LONG WAY TO THE TOP: Richard Szlicht says building a plane has its rewards – but it’s not for the uncommitted. PHOTO GEORJA RYAN
LONG WAY TO THE TOP: Richard Szlicht says building a plane has its rewards – but it’s not for the uncommitted. PHOTO GEORJA RYAN

Richard got there on a wing and a spanner

37927: A compilation of numbers that to most means no more than exactly that.

But to Richard Szlicht, the numbers painted in yellow down the side of his aeroplane mean a whole lot more.

"It is Andy Dufresne's prison number (from The Shawshank Redemption)," Mr Szlicht said.

"To me it's a symbol to show that you can turn your life around."

And while Mr Szlicht has not been imprisoned for something he did not commit, nor are he and Morgan Freeman the best of mates, it's an attitude he takes with him through life.

What better way to spread the word than have it painted on the side of his aircraft - one that took three years and a whole lot of blood, sweat and tears to build.

As Andy Dufresne battled to get through nearly two decades in Shawshank State Prison, this Grafton plane-builder battled to get his VG Savannah STOL (short take off and landing) plane built without packing in his tools and giving up.

"When I first opened the kit, I couldn't believe I had done it to myself," he said.

"The instructions had a photo, a drawing and an explanation of each step, but each varied from the other. The plans kept drifting from bad English to Italian."

Mr Szlicht built three aircraft in the past 10 years, but it was Savannah that proved the biggest challenge. "Two or three times I seriously thought about giving up; but I didn't want to be one of those guys," he said.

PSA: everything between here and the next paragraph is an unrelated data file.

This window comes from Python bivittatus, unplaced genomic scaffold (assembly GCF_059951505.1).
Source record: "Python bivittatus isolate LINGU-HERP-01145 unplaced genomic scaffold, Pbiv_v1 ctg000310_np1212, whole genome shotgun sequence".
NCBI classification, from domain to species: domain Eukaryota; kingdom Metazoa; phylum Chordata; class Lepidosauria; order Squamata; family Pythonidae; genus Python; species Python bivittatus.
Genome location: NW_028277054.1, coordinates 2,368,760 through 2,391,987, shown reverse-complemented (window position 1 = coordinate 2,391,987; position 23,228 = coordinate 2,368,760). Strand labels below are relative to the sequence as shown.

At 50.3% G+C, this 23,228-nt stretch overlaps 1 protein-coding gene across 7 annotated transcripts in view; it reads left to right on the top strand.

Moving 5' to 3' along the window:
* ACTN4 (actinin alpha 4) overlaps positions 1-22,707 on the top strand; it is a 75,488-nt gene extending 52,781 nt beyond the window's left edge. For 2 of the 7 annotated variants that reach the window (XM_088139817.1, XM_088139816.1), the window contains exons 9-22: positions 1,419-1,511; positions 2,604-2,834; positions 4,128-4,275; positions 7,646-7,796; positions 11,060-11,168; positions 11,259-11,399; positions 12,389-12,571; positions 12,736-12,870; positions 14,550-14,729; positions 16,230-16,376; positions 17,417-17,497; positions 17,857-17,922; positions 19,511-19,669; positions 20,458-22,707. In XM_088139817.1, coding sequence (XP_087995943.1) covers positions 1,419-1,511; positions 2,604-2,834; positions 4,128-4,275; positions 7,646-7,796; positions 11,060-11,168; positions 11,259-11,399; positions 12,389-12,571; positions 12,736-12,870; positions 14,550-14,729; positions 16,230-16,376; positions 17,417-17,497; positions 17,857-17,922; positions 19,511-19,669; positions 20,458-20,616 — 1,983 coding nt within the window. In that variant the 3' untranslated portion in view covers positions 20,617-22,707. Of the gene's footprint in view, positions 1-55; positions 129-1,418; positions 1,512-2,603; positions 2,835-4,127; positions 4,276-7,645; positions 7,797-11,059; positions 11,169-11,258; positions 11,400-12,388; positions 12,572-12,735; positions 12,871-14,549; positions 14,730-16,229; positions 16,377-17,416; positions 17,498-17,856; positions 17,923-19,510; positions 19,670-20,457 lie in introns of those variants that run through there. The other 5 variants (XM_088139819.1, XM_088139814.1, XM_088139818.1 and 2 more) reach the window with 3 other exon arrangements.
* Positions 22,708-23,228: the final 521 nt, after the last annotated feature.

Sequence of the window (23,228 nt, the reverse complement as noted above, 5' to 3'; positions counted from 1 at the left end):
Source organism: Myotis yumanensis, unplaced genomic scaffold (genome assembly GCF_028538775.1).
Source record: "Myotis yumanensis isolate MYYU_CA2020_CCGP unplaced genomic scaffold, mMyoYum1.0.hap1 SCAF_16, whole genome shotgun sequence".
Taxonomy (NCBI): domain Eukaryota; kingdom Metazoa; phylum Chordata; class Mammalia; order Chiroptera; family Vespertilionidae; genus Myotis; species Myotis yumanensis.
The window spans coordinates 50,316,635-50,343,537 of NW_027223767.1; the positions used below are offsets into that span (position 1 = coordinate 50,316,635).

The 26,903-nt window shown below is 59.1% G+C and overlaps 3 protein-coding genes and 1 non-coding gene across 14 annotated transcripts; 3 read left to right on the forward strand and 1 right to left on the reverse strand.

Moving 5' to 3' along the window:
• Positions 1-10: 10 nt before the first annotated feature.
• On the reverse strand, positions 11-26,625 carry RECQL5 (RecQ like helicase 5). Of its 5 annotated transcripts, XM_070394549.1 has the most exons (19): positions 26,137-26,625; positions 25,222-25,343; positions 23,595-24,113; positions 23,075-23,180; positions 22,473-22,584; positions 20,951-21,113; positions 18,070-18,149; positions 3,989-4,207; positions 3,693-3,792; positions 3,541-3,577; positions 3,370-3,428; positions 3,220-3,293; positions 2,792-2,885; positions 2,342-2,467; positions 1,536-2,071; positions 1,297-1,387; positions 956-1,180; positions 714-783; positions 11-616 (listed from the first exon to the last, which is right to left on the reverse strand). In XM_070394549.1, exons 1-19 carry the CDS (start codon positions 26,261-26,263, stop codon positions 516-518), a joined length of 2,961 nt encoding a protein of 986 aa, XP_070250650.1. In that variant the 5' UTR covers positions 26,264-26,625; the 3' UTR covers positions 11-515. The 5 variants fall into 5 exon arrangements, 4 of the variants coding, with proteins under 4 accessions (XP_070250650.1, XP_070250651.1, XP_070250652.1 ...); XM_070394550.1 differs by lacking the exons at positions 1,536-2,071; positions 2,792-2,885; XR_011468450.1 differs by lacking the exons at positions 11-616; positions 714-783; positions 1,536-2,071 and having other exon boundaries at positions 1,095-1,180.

Inside the 5-metre-long box were sheets of metal, 15,000 rivets and a whole lot of work ahead.

"Once I got over the daunting box, it was a series of little jobs," Mr Szlicht said.

"I would spend days up inside the plane; building compartments that I got to know people by their shoes because that's all I could see from in there."

Working full-time and trying to build a plane meant Mr Szlicht's days were jam-packed.

"I would do it on weekends, sometimes all day and at the end of the day I wouldn't have made two hours progress," he said.

While battling his own frustration, Mr Szlicht said it was the voices of others that were sometimes just as testing.

"Everyone tries to offer their advice and criticise what you're doing and then they go home and tell their wives they helped you build it!" Mr Szlicht said.

He said although he would not build another plane, the rewards from tackling such a task were one of a kind.

"You don't just commit yourself to flight; it's the whole process," he said.

"Anyone can do it, but be prepared that it can be overwhelming and incredibly time consuming.

"But sometimes, I will just sit in my hangar, having a sandwich or a coffee and I just look at my completed plane and it's a real thrill that comes with it - I built that for me.

"You almost have to stop your fingers fumbling because it's such a huge exhilaration knowing that the hard part is behind you.

If you're thinking of getting into the plane-building industry as an investment, Mr Szlicht said forget it.

"(Savannah) probably cost me $50,000 to build, but it wouldn't be worth two thirds of that to sell," he said.

So if planes are your thing and you'd like to build one of your own, brace yourself for a tough ride, but get ready for the benefits that will follow.

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